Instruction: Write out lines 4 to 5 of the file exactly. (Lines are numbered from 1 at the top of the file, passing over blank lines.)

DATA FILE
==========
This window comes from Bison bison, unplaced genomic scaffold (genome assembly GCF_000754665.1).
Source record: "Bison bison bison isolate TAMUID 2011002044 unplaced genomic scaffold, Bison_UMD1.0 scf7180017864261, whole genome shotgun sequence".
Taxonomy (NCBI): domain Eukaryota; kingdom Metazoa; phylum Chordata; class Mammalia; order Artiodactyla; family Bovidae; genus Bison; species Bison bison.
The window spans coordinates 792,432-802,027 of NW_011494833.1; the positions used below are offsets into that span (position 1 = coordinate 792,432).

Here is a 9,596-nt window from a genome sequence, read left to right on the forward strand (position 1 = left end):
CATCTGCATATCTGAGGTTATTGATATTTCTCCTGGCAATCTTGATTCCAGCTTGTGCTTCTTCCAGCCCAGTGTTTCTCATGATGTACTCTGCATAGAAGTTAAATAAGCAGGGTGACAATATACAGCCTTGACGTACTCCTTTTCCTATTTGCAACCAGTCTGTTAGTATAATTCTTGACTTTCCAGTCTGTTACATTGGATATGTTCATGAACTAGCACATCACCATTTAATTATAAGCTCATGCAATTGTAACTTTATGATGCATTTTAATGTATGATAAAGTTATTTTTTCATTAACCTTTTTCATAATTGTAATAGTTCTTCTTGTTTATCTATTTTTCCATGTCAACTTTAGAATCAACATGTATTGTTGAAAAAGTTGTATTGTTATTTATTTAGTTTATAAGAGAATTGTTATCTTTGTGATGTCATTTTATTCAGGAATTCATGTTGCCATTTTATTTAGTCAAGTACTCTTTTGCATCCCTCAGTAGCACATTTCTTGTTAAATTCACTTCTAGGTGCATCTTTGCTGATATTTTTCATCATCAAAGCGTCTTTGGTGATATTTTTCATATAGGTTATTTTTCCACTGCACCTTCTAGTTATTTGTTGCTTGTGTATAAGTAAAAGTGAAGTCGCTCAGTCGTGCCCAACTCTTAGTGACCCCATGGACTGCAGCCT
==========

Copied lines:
The window spans coordinates 792,432-802,027 of NW_011494833.1; the positions used below are offsets into that span (position 1 = coordinate 792,432).

Here is a 9,596-nt window from a genome sequence, read left to right on the forward strand (position 1 = left end):